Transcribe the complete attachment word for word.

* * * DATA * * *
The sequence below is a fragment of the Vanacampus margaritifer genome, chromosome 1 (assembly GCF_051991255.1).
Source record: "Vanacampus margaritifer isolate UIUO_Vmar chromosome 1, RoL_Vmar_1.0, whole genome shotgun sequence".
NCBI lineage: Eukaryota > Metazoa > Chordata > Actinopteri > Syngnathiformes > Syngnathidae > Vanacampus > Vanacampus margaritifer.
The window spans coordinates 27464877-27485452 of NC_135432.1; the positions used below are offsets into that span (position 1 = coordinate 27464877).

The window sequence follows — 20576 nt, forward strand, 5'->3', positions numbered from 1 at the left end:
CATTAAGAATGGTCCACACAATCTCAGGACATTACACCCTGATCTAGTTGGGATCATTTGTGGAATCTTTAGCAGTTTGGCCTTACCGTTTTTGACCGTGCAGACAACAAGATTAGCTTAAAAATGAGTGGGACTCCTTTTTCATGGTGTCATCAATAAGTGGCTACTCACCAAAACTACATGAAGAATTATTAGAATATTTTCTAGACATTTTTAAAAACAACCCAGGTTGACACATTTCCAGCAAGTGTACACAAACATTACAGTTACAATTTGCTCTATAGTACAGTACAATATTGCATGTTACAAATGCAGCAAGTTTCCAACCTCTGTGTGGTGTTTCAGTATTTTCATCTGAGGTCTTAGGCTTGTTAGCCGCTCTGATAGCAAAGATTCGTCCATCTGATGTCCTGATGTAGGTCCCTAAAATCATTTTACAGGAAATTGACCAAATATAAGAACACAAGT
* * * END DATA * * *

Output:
The sequence below is a fragment of the Vanacampus margaritifer genome, chromosome 1 (assembly GCF_051991255.1).
Source record: "Vanacampus margaritifer isolate UIUO_Vmar chromosome 1, RoL_Vmar_1.0, whole genome shotgun sequence".
NCBI lineage: Eukaryota > Metazoa > Chordata > Actinopteri > Syngnathiformes > Syngnathidae > Vanacampus > Vanacampus margaritifer.
The window spans coordinates 27464877-27485452 of NC_135432.1; the positions used below are offsets into that span (position 1 = coordinate 27464877).

The window sequence follows — 20576 nt, forward strand, 5'->3', positions numbered from 1 at the left end:
CATTAAGAATGGTCCACACAATCTCAGGACATTACACCCTGATCTAGTTGGGATCATTTGTGGAATCTTTAGCAGTTTGGCCTTACCGTTTTTGACCGTGCAGACAACAAGATTAGCTTAAAAATGAGTGGGACTCCTTTTTCATGGTGTCATCAATAAGTGGCTACTCACCAAAACTACATGAAGAATTATTAGAATATTTTCTAGACATTTTTAAAAACAACCCAGGTTGACACATTTCCAGCAAGTGTACACAAACATTACAGTTACAATTTGCTCTATAGTACAGTACAATATTGCATGTTACAAATGCAGCAAGTTTCCAACCTCTGTGTGGTGTTTCAGTATTTTCATCTGAGGTCTTAGGCTTGTTAGCCGCTCTGATAGCAAAGATTCGTCCATCTGATGTCCTGATGTAGGTCCCTAAAATCATTTTACAGGAAATTGACCAAATATAAGAACACAAGT